My daughter’s school in Canada is like many others – or so I have heard from other parents and educators. From the outside, things look fantastic. The school has a beautiful and newly constructed playground, the library is stacked with books, the classroom spaces are well-maintained, and the staff is amazing – they are warm, caring, and dedicated individuals and your child would be lucky to be in any of their classrooms. And then you dig a little deeper, unfold the layers and take a look at what is actually happening education-wise – and what makes the school look great slowly begins to fade away.
Let’s start with consistency across the grades and between classrooms. At my daughter’s school there are 3 distinct divisions of teaching philosophies:
a) The Reggio Emilia Approach: In the lower grades – kindergarten and grade 1, you have a team of teachers who are very much inspired by the Reggio Emilia philosophy. Children learn through inquiry and play. The spacious classrooms are set up with large tables and plenty of materials thus inspiring children to explore. The environment is very nurturing and children’s independence is encouraged.
b) A Teacher-led Approach: Then you move on to grades 2 and 3, where you have a group of teachers who are strongly opposed to this philosophy. And so, you have young ones moving out of an environment of self-directed htarning and thrown into a teacher-led environment, which happened to my daughter this past year as she entered the second grade. The abruptness of this transition was harsh not only for her but also for many of her classmates. Worksheets, printing practice, and limited time for centers and exploration became the norm. Although the second and third grade teachers all followed more of a teacher-led style, it was unclear what the common bond was, other than their teaching method. Some gave homework and spelling tests, others didn’t, some preferred to set up the room with large tables, some preferred to have the students in desks, etc. There were inconsistencies in curriculum covered, for example, my daughter’s teacher felt that instead of teaching social studies one term, she would devote extra time to teaching reading. My daughter was already a top reader in the class, so I wonder what she missed in socials and how this will impact third grade ….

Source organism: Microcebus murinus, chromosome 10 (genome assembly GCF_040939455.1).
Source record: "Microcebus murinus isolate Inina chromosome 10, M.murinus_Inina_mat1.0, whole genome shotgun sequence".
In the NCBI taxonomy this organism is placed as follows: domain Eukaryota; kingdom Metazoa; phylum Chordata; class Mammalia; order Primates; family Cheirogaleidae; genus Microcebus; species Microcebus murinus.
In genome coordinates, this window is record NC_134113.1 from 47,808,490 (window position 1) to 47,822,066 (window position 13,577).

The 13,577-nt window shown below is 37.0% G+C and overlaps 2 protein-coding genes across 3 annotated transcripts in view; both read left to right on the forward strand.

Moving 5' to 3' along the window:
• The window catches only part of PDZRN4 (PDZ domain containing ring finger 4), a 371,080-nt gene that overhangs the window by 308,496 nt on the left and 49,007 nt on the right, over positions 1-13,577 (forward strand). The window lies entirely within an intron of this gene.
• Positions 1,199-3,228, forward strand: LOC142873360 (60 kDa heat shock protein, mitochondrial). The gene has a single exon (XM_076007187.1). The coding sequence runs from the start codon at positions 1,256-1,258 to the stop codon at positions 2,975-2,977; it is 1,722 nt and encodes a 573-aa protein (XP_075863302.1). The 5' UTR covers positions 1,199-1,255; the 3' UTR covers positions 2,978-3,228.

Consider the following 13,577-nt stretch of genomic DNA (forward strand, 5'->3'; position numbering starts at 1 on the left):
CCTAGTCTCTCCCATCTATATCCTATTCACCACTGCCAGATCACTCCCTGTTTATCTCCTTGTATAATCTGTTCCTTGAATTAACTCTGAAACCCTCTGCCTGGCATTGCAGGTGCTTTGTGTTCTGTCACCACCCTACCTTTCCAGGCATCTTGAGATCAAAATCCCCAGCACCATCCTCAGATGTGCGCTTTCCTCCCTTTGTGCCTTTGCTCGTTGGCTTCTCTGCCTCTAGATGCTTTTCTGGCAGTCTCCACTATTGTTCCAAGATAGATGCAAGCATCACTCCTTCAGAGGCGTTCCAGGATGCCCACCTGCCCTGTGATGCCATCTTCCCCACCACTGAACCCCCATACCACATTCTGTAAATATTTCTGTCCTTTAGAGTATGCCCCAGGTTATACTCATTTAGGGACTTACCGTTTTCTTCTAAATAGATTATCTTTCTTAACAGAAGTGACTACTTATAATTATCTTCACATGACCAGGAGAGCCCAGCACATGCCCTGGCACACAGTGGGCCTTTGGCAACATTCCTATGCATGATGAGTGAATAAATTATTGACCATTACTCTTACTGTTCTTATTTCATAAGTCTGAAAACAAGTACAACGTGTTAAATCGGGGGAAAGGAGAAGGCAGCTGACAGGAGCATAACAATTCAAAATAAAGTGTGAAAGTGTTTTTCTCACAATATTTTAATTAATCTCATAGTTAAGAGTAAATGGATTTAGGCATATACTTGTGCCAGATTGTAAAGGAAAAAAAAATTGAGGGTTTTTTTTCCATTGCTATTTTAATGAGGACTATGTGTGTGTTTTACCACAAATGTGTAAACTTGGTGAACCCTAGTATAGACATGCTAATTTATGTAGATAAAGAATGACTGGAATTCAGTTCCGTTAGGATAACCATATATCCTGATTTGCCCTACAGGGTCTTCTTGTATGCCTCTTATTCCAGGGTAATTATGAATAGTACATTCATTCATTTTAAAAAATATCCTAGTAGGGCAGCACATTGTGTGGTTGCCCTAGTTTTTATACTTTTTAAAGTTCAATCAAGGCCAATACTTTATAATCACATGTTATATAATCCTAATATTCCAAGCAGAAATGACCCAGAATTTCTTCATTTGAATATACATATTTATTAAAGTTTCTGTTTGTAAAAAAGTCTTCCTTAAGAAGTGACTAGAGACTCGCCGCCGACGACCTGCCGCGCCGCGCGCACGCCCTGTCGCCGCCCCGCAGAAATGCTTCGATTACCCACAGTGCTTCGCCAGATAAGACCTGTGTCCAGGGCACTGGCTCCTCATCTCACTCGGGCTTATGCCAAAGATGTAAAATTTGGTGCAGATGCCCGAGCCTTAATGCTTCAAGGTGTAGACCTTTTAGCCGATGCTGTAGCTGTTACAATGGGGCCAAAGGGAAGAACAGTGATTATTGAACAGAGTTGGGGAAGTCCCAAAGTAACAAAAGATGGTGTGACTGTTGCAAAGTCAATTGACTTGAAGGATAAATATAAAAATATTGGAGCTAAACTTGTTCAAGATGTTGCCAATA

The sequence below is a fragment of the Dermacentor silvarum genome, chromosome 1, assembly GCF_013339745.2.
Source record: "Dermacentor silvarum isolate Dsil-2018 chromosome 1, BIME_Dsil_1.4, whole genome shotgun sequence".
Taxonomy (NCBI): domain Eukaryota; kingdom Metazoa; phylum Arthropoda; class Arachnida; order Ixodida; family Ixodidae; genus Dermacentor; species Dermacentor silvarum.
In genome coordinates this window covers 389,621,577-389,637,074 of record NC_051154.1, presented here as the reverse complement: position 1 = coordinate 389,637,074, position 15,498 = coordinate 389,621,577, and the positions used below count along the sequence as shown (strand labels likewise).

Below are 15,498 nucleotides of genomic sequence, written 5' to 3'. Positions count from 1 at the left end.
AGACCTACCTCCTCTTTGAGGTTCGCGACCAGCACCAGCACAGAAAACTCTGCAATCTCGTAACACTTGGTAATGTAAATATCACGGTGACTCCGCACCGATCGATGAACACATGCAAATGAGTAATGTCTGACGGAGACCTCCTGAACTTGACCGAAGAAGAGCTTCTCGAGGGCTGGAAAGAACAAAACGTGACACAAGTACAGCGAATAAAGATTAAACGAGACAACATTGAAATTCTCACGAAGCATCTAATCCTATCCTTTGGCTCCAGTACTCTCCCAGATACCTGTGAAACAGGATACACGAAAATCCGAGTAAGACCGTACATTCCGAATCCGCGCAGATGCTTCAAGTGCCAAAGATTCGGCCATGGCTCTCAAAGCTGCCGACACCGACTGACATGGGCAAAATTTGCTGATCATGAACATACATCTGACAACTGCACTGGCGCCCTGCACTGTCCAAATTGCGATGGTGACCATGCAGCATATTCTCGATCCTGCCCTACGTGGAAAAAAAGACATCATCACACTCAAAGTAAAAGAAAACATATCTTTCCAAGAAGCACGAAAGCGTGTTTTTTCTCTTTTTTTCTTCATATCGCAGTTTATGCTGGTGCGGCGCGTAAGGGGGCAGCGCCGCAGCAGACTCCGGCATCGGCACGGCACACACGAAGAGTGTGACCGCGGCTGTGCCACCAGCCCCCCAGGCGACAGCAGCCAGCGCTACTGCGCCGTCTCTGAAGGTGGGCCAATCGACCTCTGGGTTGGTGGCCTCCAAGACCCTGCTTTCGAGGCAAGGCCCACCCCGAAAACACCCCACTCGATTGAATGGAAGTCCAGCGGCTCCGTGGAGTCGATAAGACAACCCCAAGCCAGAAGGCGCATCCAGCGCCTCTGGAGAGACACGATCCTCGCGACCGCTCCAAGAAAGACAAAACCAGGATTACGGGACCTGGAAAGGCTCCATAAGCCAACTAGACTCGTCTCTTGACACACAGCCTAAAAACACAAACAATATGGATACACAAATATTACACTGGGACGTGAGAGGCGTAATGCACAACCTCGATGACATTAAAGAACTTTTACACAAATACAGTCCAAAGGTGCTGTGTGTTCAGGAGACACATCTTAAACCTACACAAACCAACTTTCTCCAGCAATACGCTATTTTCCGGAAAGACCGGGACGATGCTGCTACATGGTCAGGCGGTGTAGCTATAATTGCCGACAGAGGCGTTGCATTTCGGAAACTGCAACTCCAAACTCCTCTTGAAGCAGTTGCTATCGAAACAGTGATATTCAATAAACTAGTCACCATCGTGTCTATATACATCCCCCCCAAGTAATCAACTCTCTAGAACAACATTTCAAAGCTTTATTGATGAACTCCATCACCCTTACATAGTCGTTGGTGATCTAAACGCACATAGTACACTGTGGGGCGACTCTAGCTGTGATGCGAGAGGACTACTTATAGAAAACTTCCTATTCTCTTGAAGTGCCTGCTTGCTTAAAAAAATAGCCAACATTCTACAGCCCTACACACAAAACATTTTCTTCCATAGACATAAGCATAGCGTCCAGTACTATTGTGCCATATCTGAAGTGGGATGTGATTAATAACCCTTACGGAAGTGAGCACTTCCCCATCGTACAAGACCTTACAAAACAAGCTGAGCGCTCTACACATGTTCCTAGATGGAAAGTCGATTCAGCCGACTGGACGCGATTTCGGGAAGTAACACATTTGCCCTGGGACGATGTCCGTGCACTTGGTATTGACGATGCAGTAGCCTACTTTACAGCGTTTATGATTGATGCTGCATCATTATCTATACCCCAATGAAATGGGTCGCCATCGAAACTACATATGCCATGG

c) Understanding by Design (UbD): Moving upwards to grades 4 - 7, you find teachers using Ubd as the common link in their teaching philosophy. Even though this group of teachers is linked by Ubd, there are still significant discrepancies in classroom setup, methods of discipline, amounts of homework given, and some teachers are into experimenting with various teaching methods such as genius hour, while other aren’t.
Basically, as your child moves from one year to the next, there is no consistency. Their journey is solely dependent on the teachers they get and not the school as a whole because there doesn’t appear to be a school-wide agreement on how things should be.
As for grading and testing, again, it seemed up to individual teachers – everyone seemed to be on different pages as to how to evaluate the students. Some preferred assessing through projects and samples of work, others relied more on quizzes and tests. Rubrics appeared to be pulled off the Internet, and from all this teachers needed to cohesively (as a school) discern on a four-point scale whether a child was Emerging, Developing, Proficient or Exceeding in their abilities, which made me wonder if from teacher to teacher and year to year, if there even was consensus….
And lastly, several support programs were being offered – ELL (English Language Learning), Learning Support, Speech Therapy, etc. and my daughter’s school was fortunate enough to have a fantastic team; however, they were completely disconnected from what was happening in the classroom. I watched as individuals would pop in and try to catch what was happening in the classroom to support students on the fly – it was a blind leading the blind situation as they didn’t know any more than the student did about the activity they needed to support. Alternatively, if an Educational Assistant (EA) wasn’t in the class, students would be pulled out; for example, those ELL students needing language support. During those sessions, it appeared that what students were being taught were lessons separate from those happening in the classroom.
As I mentioned previously, what I observed is what so many other parents and educators have witnessed at their schools. A mishmash free-for-all where there is a lack of consistency for the students in terms of teaching philosophies and assessments/grading, and where learning support operates on the fly and doesn’t always connect to learning in the classroom. And I wonder, as I am sure many do, what the impact of this hodgepodge on student learning is … and if we continue down this path, what will education for the next generations to come look like?